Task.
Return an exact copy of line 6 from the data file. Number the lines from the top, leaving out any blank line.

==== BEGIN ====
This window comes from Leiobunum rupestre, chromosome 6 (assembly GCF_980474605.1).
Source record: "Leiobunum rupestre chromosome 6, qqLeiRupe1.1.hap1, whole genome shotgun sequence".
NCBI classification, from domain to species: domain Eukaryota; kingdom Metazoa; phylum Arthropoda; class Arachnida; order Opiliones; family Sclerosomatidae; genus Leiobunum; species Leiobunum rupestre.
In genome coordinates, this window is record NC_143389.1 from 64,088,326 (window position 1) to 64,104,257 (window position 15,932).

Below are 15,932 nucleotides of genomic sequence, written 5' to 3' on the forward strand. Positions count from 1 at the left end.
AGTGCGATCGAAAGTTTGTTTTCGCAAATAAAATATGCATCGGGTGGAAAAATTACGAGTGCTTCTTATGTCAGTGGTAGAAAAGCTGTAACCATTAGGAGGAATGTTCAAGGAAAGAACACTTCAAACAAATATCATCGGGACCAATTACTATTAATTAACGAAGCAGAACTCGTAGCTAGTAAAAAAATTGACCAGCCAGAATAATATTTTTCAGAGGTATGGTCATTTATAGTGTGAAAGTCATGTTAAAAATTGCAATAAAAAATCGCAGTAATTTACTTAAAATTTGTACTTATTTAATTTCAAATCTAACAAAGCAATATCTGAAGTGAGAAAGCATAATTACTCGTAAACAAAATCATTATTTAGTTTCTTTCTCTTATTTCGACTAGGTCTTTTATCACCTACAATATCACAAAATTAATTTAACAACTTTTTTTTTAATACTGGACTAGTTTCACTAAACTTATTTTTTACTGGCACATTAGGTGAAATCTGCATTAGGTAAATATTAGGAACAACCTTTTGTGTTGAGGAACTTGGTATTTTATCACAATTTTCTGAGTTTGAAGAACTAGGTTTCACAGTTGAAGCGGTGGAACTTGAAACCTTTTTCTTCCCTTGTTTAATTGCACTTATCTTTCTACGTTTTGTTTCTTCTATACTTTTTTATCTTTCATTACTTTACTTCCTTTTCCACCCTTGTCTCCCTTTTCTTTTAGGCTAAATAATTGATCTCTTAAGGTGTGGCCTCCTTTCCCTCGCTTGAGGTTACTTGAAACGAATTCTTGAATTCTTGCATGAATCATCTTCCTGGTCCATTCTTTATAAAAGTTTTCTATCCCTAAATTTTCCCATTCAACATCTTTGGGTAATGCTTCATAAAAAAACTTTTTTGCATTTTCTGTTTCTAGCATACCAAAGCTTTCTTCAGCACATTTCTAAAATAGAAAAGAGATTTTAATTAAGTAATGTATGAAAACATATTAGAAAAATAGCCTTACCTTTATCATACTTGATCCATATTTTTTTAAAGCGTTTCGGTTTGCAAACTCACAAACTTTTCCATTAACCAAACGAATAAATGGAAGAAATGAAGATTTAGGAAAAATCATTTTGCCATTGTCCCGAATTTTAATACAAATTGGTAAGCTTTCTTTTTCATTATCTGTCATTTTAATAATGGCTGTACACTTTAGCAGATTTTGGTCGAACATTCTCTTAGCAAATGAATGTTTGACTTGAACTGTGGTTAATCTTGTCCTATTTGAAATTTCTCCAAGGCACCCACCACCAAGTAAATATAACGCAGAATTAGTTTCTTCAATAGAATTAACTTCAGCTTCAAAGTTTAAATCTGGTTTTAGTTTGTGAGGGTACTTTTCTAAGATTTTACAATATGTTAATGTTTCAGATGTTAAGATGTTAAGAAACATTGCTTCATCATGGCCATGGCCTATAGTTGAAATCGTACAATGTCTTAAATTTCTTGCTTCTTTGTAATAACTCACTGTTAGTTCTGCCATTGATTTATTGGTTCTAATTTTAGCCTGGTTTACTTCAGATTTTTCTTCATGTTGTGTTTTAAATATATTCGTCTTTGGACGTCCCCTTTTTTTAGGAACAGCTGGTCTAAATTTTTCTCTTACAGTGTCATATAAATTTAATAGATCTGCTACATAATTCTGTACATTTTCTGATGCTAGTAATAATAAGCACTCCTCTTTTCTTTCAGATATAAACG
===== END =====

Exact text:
AGTGCGATCGAAAGTTTGTTTTCGCAAATAAAATATGCATCGGGTGGAAAAATTACGAGTGCTTCTTATGTCAGTGGTAGAAAAGCTGTAACCATTAGGAGGAATGTTCAAGGAAAGAACACTTCAAACAAATATCATCGGGACCAATTACTATTAATTAACGAAGCAGAACTCGTAGCTAGTAAAAAAATTGACCAGCCAGAATAATATTTTTCAGAGGTATGGTCATTTATAGTGTGAAAGTCATGTTAAAAATTGCAATAAAAAATCGCAGTAATTTACTTAAAATTTGTACTTATTTAATTTCAAATCTAACAAAGCAATATCTGAAGTGAGAAAGCATAATTACTCGTAAACAAAATCATTATTTAGTTTCTTTCTCTTATTTCGACTAGGTCTTTTATCACCTACAATATCACAAAATTAATTTAACAACTTTTTTTTTAATACTGGACTAGTTTCACTAAACTTATTTTTTACTGGCACATTAGGTGAAATCTGCATTAGGTAAATATTAGGAACAACCTTTTGTGTTGAGGAACTTGGTATTTTATCACAATTTTCTGAGTTTGAAGAACTAGGTTTCACAGTTGAAGCGGTGGAACTTGAAACCTTTTTCTTCCCTTGTTTAATTGCACTTATCTTTCTACGTTTTGTTTCTTCTATACTTTTTTATCTTTCATTACTTTACTTCCTTTTCCACCCTTGTCTCCCTTTTCTTTTAGGCTAAATAATTGATCTCTTAAGGTGTGGCCTCCTTTCCCTCGCTTGAGGTTACTTGAAACGAATTCTTGAATTCTTGCATGAATCATCTTCCTGGTCCATTCTTTATAAAAGTTTTCTATCCCTAAATTTTCCCATTCAACATCTTTGGGTAATGCTTCATAAAAAAACTTTTTTGCATTTTCTGTTTCTAGCATACCAAAGCTTTCTTCAGCACATTTCTAAAATAGAAAAGAGATTTTAATTAAGTAATGTATGAAAACATATTAGAAAAATAGCCTTACCTTTATCATACTTGATCCATATTTTTTTAAAGCGTTTCGGTTTGCAAACTCACAAACTTTTCCATTAACCAAACGAATAAATGGAAGAAATGAAGATTTAGGAAAAATCATTTTGCCATTGTCCCGAATTTTAATACAAATTGGTAAGCTTTCTTTTTCATTATCTGTCATTTTAATAATGGCTGTACACTTTAGCAGATTTTGGTCGAACATTCTCTTAGCAAATGAATGTTTGACTTGAACTGTGGTTAATCTTGTCCTATTTGAAATTTCTCCAAGGCACCCACCACCAAGTAAATATAACGCAGAATTAGTTTCTTCAATAGAATTAACTTCAGCTTCAAAGTTTAAATCTGGTTTTAGTTTGTGAGGGTACTTTTCTAAGATTTTACAATATGTTAATGTTTCAGATGTTAAGATGTTAAGAAACATTGCTTCATCATGGCCATGGCCTATAGTTGAAATCGTACAATGTCTTAAATTTCTTGCTTCTTTGTAATAACTCACTGTTAGTTCTGCCATTGATTTATTGGTTCTAATTTTAGCCTGGTTTACTTCAGATTTTTCTTCATGTTGTGTTTTAAATATATTCGTCTTTGGACGTCCCCTTTTTTTAGGAACAGCTGGTCTAAATTTTTCTCTTACAGTGTCATATAAATTTAATAGATCTGCTACATAATTCTGTACATTTTCTGATGCTAGTAATAATAAGCACTCCTCTTTTCTTTCAGATATAAACG